Now that I’ve got seeds and a plant shelf, next is trays, soil and labels.
Seed trays: I like seed trays with small cells (1″ x 1.5″ cell, 12-packs, 96-per tray) so each seedling gets its own. Except for the seedlings that get bigger (like tomatoes, peppers and large squashes), these little cells work well. The goal is one seedling per tiny cell. Plant a couple seeds per cell and thin.
I saved as many old seed trays as I could. I have quite a few, but most get ripped during transplanting. I went by Agway just now to look for new trays, but the kind I want aren’t in. I’ll check back next week.
Onions and celeriac are the first seeds I’ll plant. The recommendation for onions is: fill cells with soil, compress to make a uniform surface, then sow 5 seeds in each 1-1 1/2″ diameter cell and cover with 1/4 inch of soil. If the seeds are too shallow, the onions will tend to push themselves up out of the plug. Thin later to 3/cell and then transplant each cell 6″ apart into the garden.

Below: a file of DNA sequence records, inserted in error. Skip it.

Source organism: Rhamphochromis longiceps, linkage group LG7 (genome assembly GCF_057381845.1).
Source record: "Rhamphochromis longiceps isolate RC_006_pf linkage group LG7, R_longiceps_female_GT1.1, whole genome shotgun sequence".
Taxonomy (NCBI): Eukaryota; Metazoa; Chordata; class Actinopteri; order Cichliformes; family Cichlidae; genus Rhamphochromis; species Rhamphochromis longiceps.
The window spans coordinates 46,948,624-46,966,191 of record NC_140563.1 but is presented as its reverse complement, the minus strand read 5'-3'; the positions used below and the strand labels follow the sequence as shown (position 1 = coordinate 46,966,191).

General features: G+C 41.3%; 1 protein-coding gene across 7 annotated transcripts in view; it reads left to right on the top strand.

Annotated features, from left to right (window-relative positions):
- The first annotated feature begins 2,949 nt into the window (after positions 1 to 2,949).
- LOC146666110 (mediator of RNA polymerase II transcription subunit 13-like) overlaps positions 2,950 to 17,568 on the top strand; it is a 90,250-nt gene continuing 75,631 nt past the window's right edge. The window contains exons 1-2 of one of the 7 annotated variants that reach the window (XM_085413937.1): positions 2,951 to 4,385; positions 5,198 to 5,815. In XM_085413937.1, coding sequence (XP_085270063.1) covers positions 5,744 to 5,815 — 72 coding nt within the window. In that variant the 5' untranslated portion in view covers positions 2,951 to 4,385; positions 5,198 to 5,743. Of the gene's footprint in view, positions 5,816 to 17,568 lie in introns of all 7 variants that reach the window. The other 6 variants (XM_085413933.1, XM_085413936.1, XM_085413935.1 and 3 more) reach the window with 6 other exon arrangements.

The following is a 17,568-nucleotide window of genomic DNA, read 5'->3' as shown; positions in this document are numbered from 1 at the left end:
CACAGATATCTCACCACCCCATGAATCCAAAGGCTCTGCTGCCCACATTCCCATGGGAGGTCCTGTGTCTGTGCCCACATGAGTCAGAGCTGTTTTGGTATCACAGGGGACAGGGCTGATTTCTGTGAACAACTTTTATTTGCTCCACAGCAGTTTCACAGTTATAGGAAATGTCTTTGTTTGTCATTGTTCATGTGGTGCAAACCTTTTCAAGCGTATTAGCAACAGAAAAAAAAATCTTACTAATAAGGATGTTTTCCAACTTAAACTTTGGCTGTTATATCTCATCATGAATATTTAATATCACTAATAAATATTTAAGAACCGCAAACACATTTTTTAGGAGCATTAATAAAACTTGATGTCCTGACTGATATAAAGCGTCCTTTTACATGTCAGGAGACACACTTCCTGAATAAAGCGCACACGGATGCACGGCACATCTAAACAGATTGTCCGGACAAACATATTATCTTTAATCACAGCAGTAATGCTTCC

Potting soil: I have been using the largest cheapest bag of fertilized potting soil. Last year Miracle Gro. This year I have Scott’s. I don’t even know what’s in these big plastic bags. Soil? Soiless? Of course its not organic. Someday I should look into the best potting soil to use. But there are always so many issues: economy, availability, how well it works, and an environmentally friendly product.
Plant labels: I use small labels for seed trays. Last year I used little wooden ones. They look nice and are biodegradable, but single use. And I hate to throw things out. Some of the poorer quality wood labels I bought last year didn’t hold ink well. The ink ran and I had no idea what was where. This year I’m trying plastic labels. I think I can probably remove the ink with a solvent later and reuse them forever. I’ll give this a try.